[Lone Sentry: Achtung Jabos! The Story of the IX TAC] [Lone Sentry: Photos, Articles, and Research on the European Theater in World War II]
Photos, Articles, & Research on the European Theater in World War II
Achtung Jabos! The Story of the IX TAC
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[Achtung Jabos! The Story of the IX TAC]
"Achtung Jabos! The Story of the IX TAC" is a small booklet covering the history of the IX TAC. This booklet is one of the series of G.I. Stories published by the Stars & Stripes in Paris in 1944-1945.

This is one of a series of G.I. Stories of the Ground, Air and Service Forces in the European Theater of Operations, to be issued by the Stars and Stripes, a publication of the Information and Education Division, Special and Informational Services, ETOUSA... Major General E.R. Quesada, commanding the IX Tactical Air Command, lent his cooperation to the preparation of the pamphlet and basic material was supplied to the editors by his personnel.

he purpose of this booklet is not only to record the history of IX TAC, but to give everyone in this organization an idea of what kind of a fighting team we are, and what an important part everyone on the team plays, even though he may not fly a Thunderbolt, a Lightning, or a Mustang.

IX TAC still has a big job to do, but I am confident that every man will give more than that extra "10 per cent" of his energies which puts more planes in the air, and will, in the final analysis, hasten the day when the German doughboy will cry "Achtung, Jabos" for the last time.

Pete Quesada

The Story of the IX Tactical Air Command


HE red tile building at the intersection of two dusty roads near Putanges looked like an ordinary house in the hot August sunlight, but Maj. Randall W. Hendricks and the four Thunderbolts hovering above the tank column saw it as a death trap for Americans. The U.S. tank command on the ground couldn't know that two Tiger tanks had their muzzles trained at right angles to the road, all set to knock off the Shermans as they went by.

"Couple of tanks ahead of you," Maj. Hendricks radio-telephoned the tank commander. "How about us bombing them?"

"You're too close. You might knock us out, too," was the reply.

"Then swing your guns about 45 degrees left because those tanks are set to come out shooting."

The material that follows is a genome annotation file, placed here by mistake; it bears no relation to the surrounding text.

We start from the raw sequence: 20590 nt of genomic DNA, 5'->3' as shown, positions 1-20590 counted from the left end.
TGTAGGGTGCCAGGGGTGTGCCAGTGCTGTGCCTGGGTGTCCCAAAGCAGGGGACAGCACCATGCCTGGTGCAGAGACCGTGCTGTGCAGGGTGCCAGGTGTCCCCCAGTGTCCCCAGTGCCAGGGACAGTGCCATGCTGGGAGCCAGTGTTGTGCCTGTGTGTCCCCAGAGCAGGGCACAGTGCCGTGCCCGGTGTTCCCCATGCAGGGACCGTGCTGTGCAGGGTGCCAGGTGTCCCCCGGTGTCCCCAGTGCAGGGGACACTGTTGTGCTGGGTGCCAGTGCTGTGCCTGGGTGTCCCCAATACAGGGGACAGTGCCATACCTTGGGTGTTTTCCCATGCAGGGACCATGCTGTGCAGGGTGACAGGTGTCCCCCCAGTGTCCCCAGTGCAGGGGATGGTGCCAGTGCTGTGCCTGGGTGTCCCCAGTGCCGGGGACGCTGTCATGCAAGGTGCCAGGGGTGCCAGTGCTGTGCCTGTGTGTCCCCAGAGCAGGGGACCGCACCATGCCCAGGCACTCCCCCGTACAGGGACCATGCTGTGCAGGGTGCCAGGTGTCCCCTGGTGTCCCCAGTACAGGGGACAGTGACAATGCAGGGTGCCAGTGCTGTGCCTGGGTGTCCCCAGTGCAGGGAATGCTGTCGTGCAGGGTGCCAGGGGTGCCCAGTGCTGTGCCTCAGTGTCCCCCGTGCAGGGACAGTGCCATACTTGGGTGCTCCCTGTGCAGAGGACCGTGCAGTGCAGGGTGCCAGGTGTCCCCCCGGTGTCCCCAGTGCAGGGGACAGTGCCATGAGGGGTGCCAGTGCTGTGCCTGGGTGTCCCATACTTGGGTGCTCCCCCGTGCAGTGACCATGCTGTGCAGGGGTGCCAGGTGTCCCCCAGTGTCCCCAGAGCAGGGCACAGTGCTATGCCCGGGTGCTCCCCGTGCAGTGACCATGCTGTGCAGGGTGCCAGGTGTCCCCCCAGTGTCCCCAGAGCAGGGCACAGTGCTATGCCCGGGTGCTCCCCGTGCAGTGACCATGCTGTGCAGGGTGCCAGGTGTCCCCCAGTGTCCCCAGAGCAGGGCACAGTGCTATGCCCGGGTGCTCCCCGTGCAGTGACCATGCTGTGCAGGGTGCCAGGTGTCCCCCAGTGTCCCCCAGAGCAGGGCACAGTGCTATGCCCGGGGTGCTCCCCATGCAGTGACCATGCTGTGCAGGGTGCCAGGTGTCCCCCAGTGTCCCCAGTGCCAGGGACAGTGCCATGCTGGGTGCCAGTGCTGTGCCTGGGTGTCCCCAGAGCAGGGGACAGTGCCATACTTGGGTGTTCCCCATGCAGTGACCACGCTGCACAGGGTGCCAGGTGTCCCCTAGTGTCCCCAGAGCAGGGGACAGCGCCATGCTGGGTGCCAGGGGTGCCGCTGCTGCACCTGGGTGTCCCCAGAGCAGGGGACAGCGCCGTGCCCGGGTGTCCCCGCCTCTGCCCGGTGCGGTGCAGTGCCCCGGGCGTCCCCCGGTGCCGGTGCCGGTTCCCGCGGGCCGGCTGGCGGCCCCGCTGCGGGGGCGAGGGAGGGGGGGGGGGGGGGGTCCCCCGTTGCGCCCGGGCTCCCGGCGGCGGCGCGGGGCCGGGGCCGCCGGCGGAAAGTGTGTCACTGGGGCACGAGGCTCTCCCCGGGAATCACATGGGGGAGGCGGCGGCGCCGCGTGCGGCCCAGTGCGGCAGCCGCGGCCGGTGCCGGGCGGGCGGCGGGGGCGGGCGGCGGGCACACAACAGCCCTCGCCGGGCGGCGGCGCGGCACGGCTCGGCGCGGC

Sherman guns swung around. A few moments later, the ugly snouts of the Tiger 88s nosed out from behind the building. The American tanks fired immediately, but were not in range. The Tigers, however, scurried back to shelter.

"Put some bombs on them," said the tank commander.

"Achtung, Jabos." There was no escape for the Tigers.

Maj. Hendricks' flight peeled off in a steep dive. Bombs dropped. Tanks were knocked out.

Meanwhile near Looges, German troops were holding up another tank column. The tank commander radioed to Thunderbolt Flight Leader Lt. Col. John D. Haesler of Loop City, Neb. Because the road ahead led through the trees, the tanker didn't think pilots could bomb without hitting his tanks.

For 25 minutes, pilot and tank CO discussed the situation. The pilot won out. Two flights of Thunderbolts swooped to within 250 yards of the tanks and strafed the German position.

"How's that?" the Colonel called to the Shermans.

"Great. With support like that we can go all the way to Berlin!"

The two tank columns didn't get to Berlin that day, but they made so much distance with the Thunderbolts that the Commanding General of the German Army phoned Field Marshal von Kluge to report "considerable tank losses and terrific fighter-bomber attacks."

HE previous week, Col. Helmdach, German G-3, phoned his Chief of Staff. "G-3 reports enemy penetrated into Laval. Our troops showed signs of rout after strong fighter-bomber attacks."

Commanding General of the German Seventh Army also called Field Marshal von Kluge. "...We were unsuccessful, mainly because of the sizable fighter-bomber activity..."

Col. Reinhard of the XLVII Panzer Corps called the Chief of Staff. "The activities of the fighter-bombers are said to be unbearable. Liebstandarte also reports that fighter-bomber attacks of such caliber have never before been experienced. The attack of the Liebstandarte has been stopped. Five of their tanks are out of action."